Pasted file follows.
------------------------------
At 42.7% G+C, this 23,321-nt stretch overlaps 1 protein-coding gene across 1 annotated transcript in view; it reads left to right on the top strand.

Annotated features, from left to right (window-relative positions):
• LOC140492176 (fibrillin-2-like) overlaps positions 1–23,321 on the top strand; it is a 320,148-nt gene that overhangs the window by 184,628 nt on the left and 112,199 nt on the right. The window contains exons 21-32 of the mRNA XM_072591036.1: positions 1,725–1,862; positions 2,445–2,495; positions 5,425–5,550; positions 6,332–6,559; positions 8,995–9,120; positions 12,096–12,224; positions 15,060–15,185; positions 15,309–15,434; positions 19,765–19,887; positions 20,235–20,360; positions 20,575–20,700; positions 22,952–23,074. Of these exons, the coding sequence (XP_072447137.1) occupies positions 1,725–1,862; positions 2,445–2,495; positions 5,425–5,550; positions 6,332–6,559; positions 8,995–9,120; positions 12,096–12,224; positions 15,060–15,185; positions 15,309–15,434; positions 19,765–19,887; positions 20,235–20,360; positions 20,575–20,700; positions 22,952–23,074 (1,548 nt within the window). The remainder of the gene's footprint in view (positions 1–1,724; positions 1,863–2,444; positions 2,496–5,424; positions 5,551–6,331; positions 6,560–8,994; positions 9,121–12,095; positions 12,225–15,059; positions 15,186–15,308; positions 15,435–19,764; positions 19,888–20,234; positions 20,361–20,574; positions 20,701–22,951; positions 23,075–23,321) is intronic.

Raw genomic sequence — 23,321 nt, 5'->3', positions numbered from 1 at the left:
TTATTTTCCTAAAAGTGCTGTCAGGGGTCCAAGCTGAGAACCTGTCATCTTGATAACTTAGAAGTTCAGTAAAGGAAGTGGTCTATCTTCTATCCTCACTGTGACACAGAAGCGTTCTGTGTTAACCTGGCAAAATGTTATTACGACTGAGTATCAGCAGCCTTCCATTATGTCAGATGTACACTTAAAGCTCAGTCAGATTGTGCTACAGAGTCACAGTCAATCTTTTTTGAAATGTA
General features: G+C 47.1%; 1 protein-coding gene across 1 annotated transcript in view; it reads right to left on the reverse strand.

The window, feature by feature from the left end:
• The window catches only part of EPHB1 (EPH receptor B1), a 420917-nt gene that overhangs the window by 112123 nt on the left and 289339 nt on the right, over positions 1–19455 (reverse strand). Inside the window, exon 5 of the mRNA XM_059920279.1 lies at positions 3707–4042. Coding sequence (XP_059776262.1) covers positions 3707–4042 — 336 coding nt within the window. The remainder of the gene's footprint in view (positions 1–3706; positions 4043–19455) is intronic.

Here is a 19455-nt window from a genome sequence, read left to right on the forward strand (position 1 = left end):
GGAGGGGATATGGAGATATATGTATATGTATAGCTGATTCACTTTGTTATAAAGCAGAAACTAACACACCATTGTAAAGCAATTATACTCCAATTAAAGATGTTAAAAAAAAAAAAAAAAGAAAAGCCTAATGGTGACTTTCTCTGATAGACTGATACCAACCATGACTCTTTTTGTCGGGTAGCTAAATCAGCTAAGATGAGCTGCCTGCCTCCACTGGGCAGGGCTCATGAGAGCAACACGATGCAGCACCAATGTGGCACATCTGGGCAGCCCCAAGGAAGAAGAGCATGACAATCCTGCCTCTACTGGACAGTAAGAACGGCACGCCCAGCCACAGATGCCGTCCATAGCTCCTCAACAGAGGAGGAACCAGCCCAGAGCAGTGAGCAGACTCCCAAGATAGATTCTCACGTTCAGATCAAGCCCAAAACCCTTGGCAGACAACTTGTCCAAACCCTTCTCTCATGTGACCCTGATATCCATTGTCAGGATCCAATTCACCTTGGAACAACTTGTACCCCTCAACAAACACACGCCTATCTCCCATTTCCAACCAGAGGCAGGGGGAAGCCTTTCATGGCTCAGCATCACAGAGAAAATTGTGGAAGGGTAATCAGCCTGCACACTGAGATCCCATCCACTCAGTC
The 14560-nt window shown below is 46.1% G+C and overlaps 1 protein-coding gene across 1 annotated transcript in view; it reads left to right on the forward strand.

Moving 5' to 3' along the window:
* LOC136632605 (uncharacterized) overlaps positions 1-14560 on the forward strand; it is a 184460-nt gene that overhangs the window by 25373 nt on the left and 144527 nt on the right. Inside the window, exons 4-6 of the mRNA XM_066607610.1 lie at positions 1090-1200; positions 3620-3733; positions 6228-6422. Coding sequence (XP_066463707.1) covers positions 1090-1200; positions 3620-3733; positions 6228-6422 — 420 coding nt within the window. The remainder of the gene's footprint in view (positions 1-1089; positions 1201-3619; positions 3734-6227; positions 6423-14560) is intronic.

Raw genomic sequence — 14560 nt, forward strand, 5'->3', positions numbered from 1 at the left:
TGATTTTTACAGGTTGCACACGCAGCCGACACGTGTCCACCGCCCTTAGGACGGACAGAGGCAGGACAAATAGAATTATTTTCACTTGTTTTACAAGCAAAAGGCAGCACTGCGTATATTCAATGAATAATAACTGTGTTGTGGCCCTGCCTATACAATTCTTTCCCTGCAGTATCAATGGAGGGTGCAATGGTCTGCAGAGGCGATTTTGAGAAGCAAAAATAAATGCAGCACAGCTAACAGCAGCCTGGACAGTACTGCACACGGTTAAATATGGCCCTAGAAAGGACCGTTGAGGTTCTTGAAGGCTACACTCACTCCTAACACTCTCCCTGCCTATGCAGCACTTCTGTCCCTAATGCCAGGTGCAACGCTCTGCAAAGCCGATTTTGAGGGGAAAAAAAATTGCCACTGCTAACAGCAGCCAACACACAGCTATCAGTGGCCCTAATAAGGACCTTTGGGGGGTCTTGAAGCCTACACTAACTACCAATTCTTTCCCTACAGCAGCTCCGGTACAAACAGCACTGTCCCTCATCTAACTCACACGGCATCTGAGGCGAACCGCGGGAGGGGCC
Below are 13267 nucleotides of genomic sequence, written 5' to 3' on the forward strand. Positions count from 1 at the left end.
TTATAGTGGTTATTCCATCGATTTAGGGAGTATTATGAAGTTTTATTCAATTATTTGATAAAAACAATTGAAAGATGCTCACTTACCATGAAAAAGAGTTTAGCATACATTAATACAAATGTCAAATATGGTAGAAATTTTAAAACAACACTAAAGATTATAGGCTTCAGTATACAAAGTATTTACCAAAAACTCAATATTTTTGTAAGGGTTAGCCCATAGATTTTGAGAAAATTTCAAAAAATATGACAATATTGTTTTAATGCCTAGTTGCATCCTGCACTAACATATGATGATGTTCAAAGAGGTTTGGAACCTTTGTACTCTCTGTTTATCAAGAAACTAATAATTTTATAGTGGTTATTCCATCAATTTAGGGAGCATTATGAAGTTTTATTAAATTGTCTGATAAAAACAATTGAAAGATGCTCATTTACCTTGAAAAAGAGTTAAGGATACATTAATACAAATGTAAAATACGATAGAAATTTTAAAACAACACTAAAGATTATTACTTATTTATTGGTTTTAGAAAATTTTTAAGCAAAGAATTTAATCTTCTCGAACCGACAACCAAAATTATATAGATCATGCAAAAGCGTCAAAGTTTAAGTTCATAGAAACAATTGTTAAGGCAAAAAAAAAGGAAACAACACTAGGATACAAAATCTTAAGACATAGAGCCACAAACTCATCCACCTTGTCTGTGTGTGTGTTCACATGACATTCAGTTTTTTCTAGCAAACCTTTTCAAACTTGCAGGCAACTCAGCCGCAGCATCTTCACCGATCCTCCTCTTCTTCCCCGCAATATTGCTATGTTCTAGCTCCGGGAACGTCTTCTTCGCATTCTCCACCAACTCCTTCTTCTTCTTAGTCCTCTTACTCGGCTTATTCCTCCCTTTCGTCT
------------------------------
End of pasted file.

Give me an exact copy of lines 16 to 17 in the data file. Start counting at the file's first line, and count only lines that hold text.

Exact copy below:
Below are 13267 nucleotides of genomic sequence, written 5' to 3' on the forward strand. Positions count from 1 at the left end.
TTATAGTGGTTATTCCATCGATTTAGGGAGTATTATGAAGTTTTATTCAATTATTTGATAAAAACAATTGAAAGATGCTCACTTACCATGAAAAAGAGTTTAGCATACATTAATACAAATGTCAAATATGGTAGAAATTTTAAAACAACACTAAAGATTATAGGCTTCAGTATACAAAGTATTTACCAAAAACTCAATATTTTTGTAAGGGTTAGCCCATAGATTTTGAGAAAATTTCAAAAAATATGACAATATTGTTTTAATGCCTAGTTGCATCCTGCACTAACATATGATGATGTTCAAAGAGGTTTGGAACCTTTGTACTCTCTGTTTATCAAGAAACTAATAATTTTATAGTGGTTATTCCATCAATTTAGGGAGCATTATGAAGTTTTATTAAATTGTCTGATAAAAACAATTGAAAGATGCTCATTTACCTTGAAAAAGAGTTAAGGATACATTAATACAAATGTAAAATACGATAGAAATTTTAAAACAACACTAAAGATTATTACTTATTTATTGGTTTTAGAAAATTTTTAAGCAAAGAATTTAATCTTCTCGAACCGACAACCAAAATTATATAGATCATGCAAAAGCGTCAAAGTTTAAGTTCATAGAAACAATTGTTAAGGCAAAAAAAAAGGAAACAACACTAGGATACAAAATCTTAAGACATAGAGCCACAAACTCATCCACCTTGTCTGTGTGTGTGTTCACATGACATTCAGTTTTTTCTAGCAAACCTTTTCAAACTTGCAGGCAACTCAGCCGCAGCATCTTCACCGATCCTCCTCTTCTTCCCCGCAATATTGCTATGTTCTAGCTCCGGGAACGTCTTCTTCGCATTCTCCACCAACTCCTTCTTCTTCTTAGTCCTCTTACTCGGCTTATTCCTCCCTTTCGTCT